Derek Hough Debuts Music Video About Mental Health, Suicide Prevention

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Derek Hough Debuts Music Video About Mental Health, Suicide Prevention

By David Konow 11/13/17

Hough says the death of Chester Bennington affected him deeply and gave him a push to get the song out into the world.

Image: 
Derek Hough in a still from "Hold On"
a still from Hough's new music video "Hold On" Photo via YouTube

Derek Hough, a veteran of Dancing With the Stars and a judge on World of Dance, is now taking a more serious turn for his new single, "Hold On," which has a strong anti-suicide message.

In the video for "Hold On," Hough plays a veteran struggling with post-traumatic stress disorder (PTSD), and Kayla Elwell (The Vampire Diaries) plays a woman trying to come to terms with losing a child.

In the video, the two people come together, and keep each other alive through their traumas. The video begins with a title card that says: “Sometimes we think we want to disappear, but all we really want is to be found.”

(Warning: This video contains triggering imagery such as a suicide attempt and drug abuse.) 

Hough created this video in conjunction with the Movember Foundation, which raises awareness for men’s mental health issues. As Hough tells Billboard, depression and suicide is “something very important to me, it’s very personal to me.” Hough wrote the song for a friend who was struggling.

Hough also revealed that he had an uncle who committed suicide. “I witnessed that firsthand,” Hough continues. “To see what it did to the family and the people around us, it’s very traumatic.”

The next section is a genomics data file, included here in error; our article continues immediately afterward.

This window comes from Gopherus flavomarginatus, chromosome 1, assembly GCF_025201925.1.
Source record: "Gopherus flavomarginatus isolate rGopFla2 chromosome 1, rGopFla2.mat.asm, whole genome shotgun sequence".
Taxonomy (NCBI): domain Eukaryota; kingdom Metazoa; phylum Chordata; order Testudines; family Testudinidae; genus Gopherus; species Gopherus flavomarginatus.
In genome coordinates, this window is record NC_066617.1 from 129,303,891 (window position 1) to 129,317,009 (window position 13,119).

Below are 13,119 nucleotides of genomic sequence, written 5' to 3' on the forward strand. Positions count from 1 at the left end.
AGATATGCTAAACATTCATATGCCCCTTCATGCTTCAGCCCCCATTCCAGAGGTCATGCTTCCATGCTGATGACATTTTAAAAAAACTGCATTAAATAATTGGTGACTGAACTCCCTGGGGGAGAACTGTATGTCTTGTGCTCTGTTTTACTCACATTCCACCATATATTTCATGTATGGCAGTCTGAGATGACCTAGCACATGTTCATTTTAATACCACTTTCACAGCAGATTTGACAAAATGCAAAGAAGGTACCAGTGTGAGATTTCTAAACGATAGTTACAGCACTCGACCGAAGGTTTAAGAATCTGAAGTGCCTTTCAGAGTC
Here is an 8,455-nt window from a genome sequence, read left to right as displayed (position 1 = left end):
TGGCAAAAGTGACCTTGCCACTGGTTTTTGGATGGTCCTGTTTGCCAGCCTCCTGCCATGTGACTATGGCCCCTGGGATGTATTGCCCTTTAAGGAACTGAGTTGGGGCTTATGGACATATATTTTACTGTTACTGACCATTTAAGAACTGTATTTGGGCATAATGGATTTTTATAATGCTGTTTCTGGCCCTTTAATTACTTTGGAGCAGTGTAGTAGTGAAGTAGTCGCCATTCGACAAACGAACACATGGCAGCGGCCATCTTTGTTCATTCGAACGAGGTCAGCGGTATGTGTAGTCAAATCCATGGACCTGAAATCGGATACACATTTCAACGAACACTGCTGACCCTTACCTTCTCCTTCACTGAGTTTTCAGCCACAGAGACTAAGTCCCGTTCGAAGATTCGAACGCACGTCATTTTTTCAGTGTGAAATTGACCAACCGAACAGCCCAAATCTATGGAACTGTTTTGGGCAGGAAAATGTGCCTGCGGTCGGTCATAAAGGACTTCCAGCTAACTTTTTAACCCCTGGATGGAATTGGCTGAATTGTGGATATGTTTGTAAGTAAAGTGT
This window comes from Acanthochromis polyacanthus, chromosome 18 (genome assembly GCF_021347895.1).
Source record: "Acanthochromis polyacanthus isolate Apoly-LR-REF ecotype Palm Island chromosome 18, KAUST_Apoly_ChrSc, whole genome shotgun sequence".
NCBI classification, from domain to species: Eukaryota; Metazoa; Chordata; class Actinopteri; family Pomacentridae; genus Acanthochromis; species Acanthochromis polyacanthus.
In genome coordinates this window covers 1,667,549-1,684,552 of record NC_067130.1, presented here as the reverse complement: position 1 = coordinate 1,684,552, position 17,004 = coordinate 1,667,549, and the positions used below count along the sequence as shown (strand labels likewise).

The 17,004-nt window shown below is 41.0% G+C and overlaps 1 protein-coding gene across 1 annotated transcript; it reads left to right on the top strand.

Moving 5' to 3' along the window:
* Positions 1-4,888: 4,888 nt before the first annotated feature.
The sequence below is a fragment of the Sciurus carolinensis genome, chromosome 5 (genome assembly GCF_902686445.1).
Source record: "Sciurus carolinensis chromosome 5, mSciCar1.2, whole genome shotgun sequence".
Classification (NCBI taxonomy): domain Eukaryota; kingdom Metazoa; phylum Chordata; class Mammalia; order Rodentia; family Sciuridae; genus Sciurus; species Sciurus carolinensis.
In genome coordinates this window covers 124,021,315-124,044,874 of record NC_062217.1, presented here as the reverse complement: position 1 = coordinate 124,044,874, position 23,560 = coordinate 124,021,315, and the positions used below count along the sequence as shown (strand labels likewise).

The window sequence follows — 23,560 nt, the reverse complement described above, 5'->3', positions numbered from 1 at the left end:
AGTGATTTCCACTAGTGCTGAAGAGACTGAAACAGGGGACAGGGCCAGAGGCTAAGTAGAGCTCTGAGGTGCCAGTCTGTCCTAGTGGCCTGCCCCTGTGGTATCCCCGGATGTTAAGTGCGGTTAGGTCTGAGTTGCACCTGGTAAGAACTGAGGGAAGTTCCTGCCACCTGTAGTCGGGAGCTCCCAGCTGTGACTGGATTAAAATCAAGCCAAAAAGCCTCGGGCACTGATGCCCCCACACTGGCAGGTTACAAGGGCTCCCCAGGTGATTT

Like many, Hough was also hit hard by the suicide of Chester Bennington, and it gave him a strong push to get "Hold On" out into the world. “It seems to be something that’s becoming more common, especially with men. When I actually dove into the statistics of it, it was even more staggering. 500,000 men a year are taking their own lives, and three out of four suicides are men.”

Hough addressed the way men are raised to deal with emotions and depressions. He says that there is an expectation to "tough it out"—or come across as someone who is "weak and vulnerable."

Hough adds, "I think that’s the traditional masculine mindset that we need to sort of be rid of, where we can actually feel like there’s a safe place for me to go out and talk and not feel ashamed... I think that’s the soul-crushing emotion that can consume a lot of these men, is that shame. I feel like once they can talk about that, that will shrink.”

Ultimately, when writing "Hold On" and creating its powerful video, Hough says he "just wanted to put something out there that hopefully will trigger a conversation.”

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